You did what? Making moonshine the old-fashioned way
I made moonshine and distributed it in tiny cups to the folks who attended the Kingdom Come Swappin’ Meetin’ at Southeast Kentucky Community College in the early 1980s.
So what makes me want to write about it at this late date? For the first time ever I recently watched “Shiners on Shine” with my sons, Lance and Quentin, and all those old memories kept surfacing.
I was the academic dean at the college back then, and every employee was required to be responsible for something: Quilts, molasses, music, storytelling, etc.
I’ve always been an idea person, and I had already ridden a tractor to grind the cane to make molasses the year before and wanted to try something new.
My first job was to make it legal — unlike the characters on the television show who are always talking about hiding from the law as they build their still, run the ‘shine, and distribute it. So I applied to the Kentucky Department of Alcoholic Beverage Control and not only got the go-ahead to make it but also received permission to serve it to persons over 21 who wanted a swig.
I knew nothing about the second step which was to build a still and prepare the mash. Corn is plentiful in Harlan County, Kentucky, so I knew we’d make corn liquor, and not these flavors the television folks are making: Watermelon crawl, strawberry-banana, honey locust, rye, apple-blueberry and such.
My problem was I didn’t know how to make simple corn liquor. So I asked around and in no time flat I had hired two men, recently released from prison, who served as my consultants. And they were delighted to serve — in plain sight on the college campus this time and not deep in the mountains. One had met with a knife at some earlier time in his life and had a scar from ear to ear where his throat had been slit.
I’d taught college classes at the Ohio Reformatory for Women and had learned to never ask inmates, current or former, the nature of their crimes.
My “consultants” loved being in charge and had the maintenance supervisor and his staff hopping at their commands. These consultants were not to be trifled with as they were the experts.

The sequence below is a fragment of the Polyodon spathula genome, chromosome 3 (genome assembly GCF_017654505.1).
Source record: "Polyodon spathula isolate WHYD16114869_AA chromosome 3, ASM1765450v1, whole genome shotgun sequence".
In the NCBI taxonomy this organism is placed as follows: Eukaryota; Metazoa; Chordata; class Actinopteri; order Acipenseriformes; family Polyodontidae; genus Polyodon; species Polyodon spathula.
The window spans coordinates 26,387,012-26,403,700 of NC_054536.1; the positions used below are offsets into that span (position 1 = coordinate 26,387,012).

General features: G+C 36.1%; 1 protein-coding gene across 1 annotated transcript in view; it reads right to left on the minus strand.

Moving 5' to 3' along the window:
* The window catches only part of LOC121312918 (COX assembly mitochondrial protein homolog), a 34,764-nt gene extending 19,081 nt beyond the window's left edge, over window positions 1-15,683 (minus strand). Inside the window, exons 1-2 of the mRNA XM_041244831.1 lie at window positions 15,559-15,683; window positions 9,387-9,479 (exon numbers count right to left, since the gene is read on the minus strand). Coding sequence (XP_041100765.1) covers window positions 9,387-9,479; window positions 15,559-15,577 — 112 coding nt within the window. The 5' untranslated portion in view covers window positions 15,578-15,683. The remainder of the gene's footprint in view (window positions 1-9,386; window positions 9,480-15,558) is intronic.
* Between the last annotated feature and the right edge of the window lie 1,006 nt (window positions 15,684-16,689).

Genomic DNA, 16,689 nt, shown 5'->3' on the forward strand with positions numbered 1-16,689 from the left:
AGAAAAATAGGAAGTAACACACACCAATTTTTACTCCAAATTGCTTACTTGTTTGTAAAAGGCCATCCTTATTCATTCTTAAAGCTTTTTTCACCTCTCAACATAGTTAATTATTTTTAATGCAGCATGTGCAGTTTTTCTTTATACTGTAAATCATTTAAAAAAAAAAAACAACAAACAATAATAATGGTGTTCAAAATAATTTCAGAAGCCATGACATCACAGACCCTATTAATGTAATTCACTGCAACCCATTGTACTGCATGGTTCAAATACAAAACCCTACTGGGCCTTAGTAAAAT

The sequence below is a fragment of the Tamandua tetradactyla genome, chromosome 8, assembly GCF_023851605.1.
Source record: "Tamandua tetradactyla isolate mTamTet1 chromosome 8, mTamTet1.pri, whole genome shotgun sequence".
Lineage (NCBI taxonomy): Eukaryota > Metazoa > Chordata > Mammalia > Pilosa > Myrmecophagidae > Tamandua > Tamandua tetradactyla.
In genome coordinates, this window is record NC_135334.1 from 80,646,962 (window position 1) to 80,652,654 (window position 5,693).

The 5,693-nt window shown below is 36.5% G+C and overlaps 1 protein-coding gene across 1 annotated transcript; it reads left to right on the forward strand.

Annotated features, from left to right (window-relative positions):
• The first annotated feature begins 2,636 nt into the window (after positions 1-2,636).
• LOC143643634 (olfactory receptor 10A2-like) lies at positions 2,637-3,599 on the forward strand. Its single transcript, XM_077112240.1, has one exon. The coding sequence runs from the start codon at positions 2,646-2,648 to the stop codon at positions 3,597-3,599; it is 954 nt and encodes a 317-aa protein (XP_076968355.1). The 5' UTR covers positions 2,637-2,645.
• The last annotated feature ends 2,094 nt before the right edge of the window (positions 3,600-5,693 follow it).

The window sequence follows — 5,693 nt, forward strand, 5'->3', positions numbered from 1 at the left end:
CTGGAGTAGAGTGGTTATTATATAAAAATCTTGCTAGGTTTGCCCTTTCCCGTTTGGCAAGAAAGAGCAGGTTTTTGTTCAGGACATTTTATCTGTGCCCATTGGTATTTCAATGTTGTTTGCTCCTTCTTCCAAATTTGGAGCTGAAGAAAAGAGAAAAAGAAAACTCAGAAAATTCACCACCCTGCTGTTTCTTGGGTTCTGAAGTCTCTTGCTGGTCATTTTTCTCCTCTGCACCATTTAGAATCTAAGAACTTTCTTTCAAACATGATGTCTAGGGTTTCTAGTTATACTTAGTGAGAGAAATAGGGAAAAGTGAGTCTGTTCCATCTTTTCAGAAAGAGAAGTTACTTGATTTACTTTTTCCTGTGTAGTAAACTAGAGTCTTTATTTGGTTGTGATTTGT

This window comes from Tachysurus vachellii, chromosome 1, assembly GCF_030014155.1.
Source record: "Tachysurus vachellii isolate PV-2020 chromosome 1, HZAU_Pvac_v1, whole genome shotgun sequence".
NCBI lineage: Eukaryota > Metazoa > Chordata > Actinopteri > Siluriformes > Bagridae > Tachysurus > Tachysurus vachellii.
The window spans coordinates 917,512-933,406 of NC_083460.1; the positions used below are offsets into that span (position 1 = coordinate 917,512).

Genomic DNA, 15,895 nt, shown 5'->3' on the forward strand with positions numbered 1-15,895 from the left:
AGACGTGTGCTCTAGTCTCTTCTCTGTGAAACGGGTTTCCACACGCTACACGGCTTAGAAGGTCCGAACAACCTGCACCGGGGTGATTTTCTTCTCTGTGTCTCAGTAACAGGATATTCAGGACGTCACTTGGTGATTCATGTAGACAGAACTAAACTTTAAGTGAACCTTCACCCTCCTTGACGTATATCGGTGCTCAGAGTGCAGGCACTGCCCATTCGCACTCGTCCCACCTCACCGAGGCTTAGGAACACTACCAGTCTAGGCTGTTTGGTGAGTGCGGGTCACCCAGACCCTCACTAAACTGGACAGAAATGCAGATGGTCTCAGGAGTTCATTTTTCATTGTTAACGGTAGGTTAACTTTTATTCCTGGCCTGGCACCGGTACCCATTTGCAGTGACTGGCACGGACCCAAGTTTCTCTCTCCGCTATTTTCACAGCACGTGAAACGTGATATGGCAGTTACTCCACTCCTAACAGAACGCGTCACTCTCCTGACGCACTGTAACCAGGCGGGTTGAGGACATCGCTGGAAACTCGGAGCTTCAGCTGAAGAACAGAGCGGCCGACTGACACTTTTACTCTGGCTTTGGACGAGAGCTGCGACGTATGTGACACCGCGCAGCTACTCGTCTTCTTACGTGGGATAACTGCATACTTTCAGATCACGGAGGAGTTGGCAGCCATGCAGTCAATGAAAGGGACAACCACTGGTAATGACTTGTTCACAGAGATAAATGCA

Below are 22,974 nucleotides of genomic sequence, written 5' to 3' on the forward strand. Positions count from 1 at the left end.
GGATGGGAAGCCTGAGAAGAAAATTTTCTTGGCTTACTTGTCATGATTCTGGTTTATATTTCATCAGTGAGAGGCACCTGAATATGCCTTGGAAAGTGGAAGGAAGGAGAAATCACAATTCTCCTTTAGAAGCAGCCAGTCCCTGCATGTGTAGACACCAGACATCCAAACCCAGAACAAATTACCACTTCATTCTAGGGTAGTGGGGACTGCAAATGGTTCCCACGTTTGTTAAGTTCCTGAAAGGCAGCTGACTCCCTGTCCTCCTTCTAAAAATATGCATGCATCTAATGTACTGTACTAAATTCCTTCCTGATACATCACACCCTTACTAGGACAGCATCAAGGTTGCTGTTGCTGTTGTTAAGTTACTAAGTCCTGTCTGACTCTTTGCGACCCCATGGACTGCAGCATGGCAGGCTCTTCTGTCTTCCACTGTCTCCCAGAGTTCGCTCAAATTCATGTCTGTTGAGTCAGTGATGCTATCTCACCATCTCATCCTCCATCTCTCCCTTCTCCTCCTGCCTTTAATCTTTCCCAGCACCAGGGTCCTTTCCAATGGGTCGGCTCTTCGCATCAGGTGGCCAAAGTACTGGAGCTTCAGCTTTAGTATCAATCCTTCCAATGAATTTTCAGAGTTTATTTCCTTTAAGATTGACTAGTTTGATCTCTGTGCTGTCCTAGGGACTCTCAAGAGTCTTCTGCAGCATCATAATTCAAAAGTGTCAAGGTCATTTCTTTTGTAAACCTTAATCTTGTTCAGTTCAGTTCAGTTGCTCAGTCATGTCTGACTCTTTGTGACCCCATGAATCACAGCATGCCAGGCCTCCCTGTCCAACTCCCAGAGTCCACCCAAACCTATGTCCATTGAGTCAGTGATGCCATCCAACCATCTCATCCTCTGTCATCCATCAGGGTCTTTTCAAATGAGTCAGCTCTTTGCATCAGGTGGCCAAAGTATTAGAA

Those who populate the “Shiners on Shine” show talk about tradition, history and codes of not writing anything down, but my sense is that they love being on camera. I’m also thinking that the pay is good.
A particularly disgusting part of our work was to periodically remove the dead rats from the mash. We stored the barrels of mash in the basement of Falkenstine Hall, and rats scouted them out and managed to get in the barrels (perhaps they stood on each other’s shoulders or walked along the ceiling beams and dropped down. Cloverlick Creek is close to Falkenstine, so maybe they had a method of transmitting the message that corn and liquor were readily available at the college). They were all probably totally inebriated at the time of their passing to the great beyond.
The consultants built the still, and periodically college students dropped by to give advice or to tell stories about their dads and granddads and their adventures in the trade.
Everything came together, the still and the mash, and then it was time to actually run the shine. We had boxes of quart-sized mason jars at the ready, and the consultants begin to try to school me on how to determine the proof of what was coming out of the coil, the bead, and so forth and the process of mixing the high proof with the lower proof. Remember, we had no directions from today’s internet sites.
What they were least interested in being involved in was the hard labor involved in stoking the fire and keeping it at the right temperature. This is where I came in, and I’ve never worked so hard in my life. We were using plain old wood logs — not any of the new-fangled gas contraptions on the television show.
We had lots of visitors to our exhibit, but the ones who will always be a part of my memory are the friends of our consultants who came by after dark with fiddles and guitars and a thirst for that shine we had made. They played, and sang, and got drunk.
At the end of the two-day festival we had lots of our product left over and I had the consultants put it in my car. I drove around to the back of Newman Hall and poured it out and went back to the still to thank them.
Their query, “Where did you put it so we can go pick it up?”
My response, “I poured it out.”
“No, all kidding aside, where is it?”
“I told you I poured it out per my agreement with the Commonwealth of Kentucky.”
The consultants were devastated.
I went home, went to bed and slept for 12 hours.
A photo of our escapade appeared in the Harlan paper: I, looking exhausted, was wearing long johns, bib overall, boots, and a floppy leather hat. One of the consultants was looking like a million bucks and sampling the brew.
The following year the consultants called me to offer their services. I told them that they had taught us well , and we could handle it ourselves. And I tell anyone who asks that making moonshine is hard work and moonshiners deserve every nickel they make.
Contact Dr. Vivian Blevins at email@example.com.